Until recently, the Craighead County District Court was using a non-criminal statute to criminally sanction people with mental illness. The CCDC has a history of imposing fines and fees on individuals arrested under A.C.A. 12-11-110, Arkansas’s Drunk, Insane, or Disorderly statute. The DID statute gives officers authority to detain someone who is an obvious danger to themselves or others — and that’s where it stops. The statute does not authorize punishment of any kind. It is not even part of the criminal code.
On February 8, Joey Pitts was arrested while having a seizure. He was later convicted, fined $100 under the DID statute, and charged $105 for court costs. That’s when he asked Legal Aid of Arkansas for help.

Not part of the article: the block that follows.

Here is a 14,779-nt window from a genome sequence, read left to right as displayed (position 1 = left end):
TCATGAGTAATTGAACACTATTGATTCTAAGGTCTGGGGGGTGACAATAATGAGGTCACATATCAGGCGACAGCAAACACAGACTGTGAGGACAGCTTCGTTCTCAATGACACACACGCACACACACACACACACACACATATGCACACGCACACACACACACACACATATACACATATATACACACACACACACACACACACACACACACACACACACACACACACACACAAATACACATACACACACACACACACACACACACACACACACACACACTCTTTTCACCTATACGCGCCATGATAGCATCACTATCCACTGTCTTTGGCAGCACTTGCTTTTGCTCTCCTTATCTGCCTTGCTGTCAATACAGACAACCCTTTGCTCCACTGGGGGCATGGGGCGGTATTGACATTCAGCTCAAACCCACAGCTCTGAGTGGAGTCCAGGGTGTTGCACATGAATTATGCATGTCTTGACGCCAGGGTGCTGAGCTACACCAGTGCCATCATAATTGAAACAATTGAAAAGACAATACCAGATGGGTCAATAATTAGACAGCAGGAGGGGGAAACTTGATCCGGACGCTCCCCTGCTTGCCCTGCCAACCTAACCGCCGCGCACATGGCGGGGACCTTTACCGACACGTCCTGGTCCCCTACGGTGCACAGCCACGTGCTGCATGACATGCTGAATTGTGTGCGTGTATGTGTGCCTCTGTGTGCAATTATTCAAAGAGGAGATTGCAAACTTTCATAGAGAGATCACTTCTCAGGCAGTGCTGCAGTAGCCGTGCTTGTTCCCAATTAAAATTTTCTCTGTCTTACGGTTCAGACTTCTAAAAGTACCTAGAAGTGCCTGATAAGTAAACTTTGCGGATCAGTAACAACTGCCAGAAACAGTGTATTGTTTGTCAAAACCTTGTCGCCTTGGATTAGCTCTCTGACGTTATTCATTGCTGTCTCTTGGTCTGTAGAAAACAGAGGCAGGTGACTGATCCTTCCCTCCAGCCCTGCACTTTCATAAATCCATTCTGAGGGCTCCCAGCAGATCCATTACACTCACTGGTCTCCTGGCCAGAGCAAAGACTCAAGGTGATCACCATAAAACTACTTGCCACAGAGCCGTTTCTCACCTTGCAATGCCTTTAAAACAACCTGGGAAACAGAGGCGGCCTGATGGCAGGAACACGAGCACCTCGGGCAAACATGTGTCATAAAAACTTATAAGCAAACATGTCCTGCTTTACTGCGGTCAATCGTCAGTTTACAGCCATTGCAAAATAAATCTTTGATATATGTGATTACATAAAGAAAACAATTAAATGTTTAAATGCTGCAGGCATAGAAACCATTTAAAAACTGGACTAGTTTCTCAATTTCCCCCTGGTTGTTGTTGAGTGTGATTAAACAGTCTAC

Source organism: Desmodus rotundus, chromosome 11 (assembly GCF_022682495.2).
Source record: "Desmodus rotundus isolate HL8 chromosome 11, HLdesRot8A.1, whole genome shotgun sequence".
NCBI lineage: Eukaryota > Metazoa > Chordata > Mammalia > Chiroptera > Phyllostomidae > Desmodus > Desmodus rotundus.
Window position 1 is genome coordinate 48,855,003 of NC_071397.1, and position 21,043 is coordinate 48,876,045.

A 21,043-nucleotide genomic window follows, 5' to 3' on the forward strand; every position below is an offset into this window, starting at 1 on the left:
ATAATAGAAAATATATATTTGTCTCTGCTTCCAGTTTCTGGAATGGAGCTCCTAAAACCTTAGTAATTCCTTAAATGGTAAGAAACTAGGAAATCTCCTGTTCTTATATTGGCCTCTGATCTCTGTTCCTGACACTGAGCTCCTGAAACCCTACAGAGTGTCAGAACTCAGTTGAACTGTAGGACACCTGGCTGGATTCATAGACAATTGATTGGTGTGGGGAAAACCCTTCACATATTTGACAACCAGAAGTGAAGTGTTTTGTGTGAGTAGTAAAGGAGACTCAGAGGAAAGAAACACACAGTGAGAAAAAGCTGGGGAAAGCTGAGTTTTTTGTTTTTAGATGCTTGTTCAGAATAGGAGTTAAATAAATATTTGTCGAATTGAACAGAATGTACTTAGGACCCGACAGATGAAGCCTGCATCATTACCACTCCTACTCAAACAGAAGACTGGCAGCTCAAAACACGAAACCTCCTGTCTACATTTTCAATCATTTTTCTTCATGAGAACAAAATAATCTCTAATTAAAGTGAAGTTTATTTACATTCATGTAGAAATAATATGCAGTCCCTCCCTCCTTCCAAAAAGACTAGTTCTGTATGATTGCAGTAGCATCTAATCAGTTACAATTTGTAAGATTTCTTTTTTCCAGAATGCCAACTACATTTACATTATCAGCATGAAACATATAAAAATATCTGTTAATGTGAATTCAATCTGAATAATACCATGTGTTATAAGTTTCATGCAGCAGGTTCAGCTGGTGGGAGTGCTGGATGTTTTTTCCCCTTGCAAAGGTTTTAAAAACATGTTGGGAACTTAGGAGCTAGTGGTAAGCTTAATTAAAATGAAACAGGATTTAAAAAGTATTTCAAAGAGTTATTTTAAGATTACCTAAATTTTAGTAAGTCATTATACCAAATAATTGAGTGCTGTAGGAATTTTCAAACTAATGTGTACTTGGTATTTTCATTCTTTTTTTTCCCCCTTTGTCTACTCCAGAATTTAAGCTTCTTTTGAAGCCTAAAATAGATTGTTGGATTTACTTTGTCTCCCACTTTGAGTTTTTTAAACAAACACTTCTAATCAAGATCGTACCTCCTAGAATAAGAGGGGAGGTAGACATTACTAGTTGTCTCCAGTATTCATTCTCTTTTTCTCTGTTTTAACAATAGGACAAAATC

Legal Aid attorneys researched the law and determined that Craighead County District Court’s use of the statute as a criminal sanction is incorrect and inappropriate. Staff Attorney Jason Auer appealed the CCDC order to the circuit court. He sought an injunction against the CCDC to stop fines and fees from being assessed on DID arrests and to stop subsequent charges from being added, such as failure to appear or nonpayment of fines.
Circuit Judge Victor Hill issued a writ of prohibition that bans the district courts from using the DID statute to criminalize mental illness. This is a big deal for the people of Craighead County. An investigation by the Jonesboro Sun found nearly 100 DID convictions in Jonesboro during 2015. This had led to nearly $16,000 in fines and court costs being assessed against citizens of Craighead County during that year.